In other words, this is one of those exceptions that both learners and native speakers

    have to accept.

    (2) As you know, A Comprehensive Grammar of the English Language (I have the 1985 edition with 1,779 pages) is widely considered as the authority on grammar.

    (a) This is what Professor Quirk and his colleagues have decided (page 264):

    Although the quantity nouns lot, deal, etc. look like the head of a noun phrase,

    there are grounds for arguing that the whole expression (a lot of, a good deal of,

    etc.) functions as a determiner. [I think a "determiner" is what traditional grammar

    simply labeled as an adjective.] Notably, the verb regularly has number concord

    with the SECOND noun, rather than the FIRST [noun]. [Capital letters are my

    emphasis.] The professors' example:

    Lots of food was on the table. = There was lots of food on the table.

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    alkaspeltzar is offline Member
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    Default Re: What is the subject "alot of people"

    Yeah, I have alwasy learned that too, that the subject was the noun, minus the prepositional phrase.

    But as shown, it does seem like 'a lot of' is describing people and makes more sense that way. That, and I doubt the english grammar books have it wrong. IF it said:

    A lot are coming-----that would sound wrong and I would ask, alot of what?
    People are coming------that makes more sense in general.

    And english is changing. Sometimes nouns are compound, like 'cup of tea" and that is not a phrase or anything but one name for an item. Compound words break the rules too.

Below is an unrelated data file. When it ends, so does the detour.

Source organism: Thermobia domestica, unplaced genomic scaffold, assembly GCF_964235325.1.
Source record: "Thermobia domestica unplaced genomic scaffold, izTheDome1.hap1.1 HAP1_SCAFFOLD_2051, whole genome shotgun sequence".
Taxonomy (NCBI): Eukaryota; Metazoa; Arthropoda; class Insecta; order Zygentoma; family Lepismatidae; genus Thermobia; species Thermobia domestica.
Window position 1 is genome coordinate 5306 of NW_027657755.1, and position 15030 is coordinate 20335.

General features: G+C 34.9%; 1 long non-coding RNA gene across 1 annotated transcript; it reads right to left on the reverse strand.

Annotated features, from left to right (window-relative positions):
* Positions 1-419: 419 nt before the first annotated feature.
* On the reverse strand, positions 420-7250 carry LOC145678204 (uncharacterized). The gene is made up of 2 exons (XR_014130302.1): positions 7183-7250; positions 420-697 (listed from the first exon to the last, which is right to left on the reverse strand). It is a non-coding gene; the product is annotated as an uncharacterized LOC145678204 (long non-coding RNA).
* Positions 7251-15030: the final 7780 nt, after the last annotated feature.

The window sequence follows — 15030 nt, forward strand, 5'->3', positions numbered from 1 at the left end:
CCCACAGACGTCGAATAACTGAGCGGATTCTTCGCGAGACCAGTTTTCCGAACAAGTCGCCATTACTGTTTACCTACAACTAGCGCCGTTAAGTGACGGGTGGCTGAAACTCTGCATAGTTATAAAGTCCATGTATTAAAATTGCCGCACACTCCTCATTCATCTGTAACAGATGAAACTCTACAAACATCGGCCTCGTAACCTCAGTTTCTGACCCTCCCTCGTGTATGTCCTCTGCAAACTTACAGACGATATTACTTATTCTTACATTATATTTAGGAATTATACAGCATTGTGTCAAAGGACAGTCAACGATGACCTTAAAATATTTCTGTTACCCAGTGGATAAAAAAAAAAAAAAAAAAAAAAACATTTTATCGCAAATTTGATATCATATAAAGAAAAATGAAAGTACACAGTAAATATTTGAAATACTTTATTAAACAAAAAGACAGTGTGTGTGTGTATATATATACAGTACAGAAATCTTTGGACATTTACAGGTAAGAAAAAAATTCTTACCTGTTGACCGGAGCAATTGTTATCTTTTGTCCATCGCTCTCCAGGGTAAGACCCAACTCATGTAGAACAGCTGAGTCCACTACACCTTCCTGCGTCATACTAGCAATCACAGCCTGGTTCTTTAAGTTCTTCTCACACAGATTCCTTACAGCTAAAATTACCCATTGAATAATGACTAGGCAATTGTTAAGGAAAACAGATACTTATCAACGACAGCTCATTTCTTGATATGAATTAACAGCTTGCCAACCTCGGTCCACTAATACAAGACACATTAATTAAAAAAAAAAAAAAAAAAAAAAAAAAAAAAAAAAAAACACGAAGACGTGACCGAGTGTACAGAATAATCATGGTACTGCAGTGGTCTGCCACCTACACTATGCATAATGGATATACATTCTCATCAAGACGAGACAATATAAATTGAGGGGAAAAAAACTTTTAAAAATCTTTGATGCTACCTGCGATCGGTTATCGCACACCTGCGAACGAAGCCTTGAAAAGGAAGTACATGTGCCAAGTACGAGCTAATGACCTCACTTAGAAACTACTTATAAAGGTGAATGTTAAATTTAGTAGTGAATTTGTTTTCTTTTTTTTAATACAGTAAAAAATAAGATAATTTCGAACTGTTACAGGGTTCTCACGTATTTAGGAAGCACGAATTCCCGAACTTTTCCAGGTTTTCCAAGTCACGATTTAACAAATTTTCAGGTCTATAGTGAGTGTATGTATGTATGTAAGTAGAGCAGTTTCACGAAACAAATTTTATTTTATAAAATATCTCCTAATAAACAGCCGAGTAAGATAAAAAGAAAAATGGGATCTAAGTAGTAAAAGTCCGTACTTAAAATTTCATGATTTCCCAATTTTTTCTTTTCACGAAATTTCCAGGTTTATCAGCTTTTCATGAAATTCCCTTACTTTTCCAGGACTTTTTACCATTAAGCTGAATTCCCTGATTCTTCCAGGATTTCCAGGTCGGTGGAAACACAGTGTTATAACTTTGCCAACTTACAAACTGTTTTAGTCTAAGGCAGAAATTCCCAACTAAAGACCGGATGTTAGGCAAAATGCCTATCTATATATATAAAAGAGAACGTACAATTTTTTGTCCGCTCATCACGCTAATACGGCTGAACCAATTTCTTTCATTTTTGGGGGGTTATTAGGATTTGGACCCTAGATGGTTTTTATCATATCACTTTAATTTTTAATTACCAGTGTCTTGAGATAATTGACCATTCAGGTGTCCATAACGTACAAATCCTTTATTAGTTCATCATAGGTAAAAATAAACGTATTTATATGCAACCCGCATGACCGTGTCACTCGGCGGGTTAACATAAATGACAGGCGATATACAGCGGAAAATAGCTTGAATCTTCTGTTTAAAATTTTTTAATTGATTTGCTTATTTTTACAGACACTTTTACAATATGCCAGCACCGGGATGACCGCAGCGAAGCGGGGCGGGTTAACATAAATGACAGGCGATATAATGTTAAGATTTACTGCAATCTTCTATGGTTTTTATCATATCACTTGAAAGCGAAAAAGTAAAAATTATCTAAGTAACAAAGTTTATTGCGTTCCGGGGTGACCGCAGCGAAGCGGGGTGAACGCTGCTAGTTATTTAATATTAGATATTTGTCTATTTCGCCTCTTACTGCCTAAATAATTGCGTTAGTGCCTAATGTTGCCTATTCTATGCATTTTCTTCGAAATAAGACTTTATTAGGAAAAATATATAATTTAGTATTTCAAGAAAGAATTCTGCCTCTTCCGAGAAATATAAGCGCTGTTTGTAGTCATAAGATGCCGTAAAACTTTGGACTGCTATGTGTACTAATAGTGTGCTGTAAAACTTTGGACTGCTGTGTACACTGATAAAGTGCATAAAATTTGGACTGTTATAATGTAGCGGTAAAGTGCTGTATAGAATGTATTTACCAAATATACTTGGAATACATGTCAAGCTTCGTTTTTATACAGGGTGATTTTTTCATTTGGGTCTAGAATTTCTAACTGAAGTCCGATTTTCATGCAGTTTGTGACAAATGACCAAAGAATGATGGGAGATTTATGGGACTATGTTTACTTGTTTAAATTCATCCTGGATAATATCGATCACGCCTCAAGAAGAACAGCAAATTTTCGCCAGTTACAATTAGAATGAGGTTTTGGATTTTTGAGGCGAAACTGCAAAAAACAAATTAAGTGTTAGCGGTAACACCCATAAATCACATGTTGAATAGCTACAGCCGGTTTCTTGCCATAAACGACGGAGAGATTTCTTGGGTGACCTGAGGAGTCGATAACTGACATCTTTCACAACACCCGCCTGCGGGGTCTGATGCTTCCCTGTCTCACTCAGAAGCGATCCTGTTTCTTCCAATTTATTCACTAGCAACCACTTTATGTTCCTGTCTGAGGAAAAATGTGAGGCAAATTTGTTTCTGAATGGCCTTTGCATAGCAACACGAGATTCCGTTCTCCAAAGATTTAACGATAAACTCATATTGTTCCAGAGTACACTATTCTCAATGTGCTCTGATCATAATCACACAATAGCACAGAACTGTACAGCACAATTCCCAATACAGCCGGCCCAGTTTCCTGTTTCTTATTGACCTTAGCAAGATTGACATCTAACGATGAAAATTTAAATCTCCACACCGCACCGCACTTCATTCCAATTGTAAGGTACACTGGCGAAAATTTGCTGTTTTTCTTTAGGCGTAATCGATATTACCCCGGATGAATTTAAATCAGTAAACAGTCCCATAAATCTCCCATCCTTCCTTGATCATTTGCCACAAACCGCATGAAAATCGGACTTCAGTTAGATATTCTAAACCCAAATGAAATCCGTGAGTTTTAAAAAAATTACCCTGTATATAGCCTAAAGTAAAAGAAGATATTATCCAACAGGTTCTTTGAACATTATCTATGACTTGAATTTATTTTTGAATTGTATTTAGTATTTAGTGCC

I guess this is something I never thought about, but just used.

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    5jj's Avatar
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    Default Re: What is the subject "alot of people"

    Quote Originally Posted by TheParser View Post
    (1) I think the answer is: Because that's what "the powers that be" have decided.
    .
    No, the 'powers that be' did not decide this. They merely recorded what most people actually say and write.

    We use 'a lot of' in the way that we do, because (it seems) we consider it as a determiner, like many. Quirk, Swan and all the others note this; they do not decree it.

  9. #9
    alkaspeltzar is offline Member
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    Default Re: What is the subject "alot of people"

    So tell me this, what are the subjects then in these sentences:

    "50% of the people are coming"......is it people?

    "50% of the cake is gone"......is it cake?

    Do they follow the rule "So when a lot of is used before a plural subject, the verb is plural; when lots of is used before a singular subject, the verb is singular"?

    OR is that only true for those specific expressions listed before and not these examples? seems to me it would be the same.


    Maybe it does not matter. Maybe eventhough 50% is singular in both, since the overall meaning of the phrase "50% of the people" has a plural understanding, it must take a plural noun. Maybe that is the best answer. What does everyone think?

  10. #10
    TheParser is offline Key Member
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    Default Re: What is the subject "alot of people"

    [QUOTE=alkaspeltzar;805761]

    "50% of the people are coming"......is it people?

    "50% of the cake is gone"......is it cake?


    ONLY A NON-TEACHER'S OPINION


    (1) Congratulations! You are 100% correct.

    (2) Fifty percent of the toxic waste HAS escaped. ("waste" is singular)

    Sixty-six percent of the students ARE satisfied with the class. ("students" is plural)

    CREDIT: The Grammar Book by Mesdames Celce-Murcia and Larsen-Freeman.

    P.S. You have a choice if the noun is collective:

    The two scholars give this example:

    One tenth of the population of [a certain country, which I shall not name, for we must

    be very sensitive to members' feelings] is/are [of a certain religion].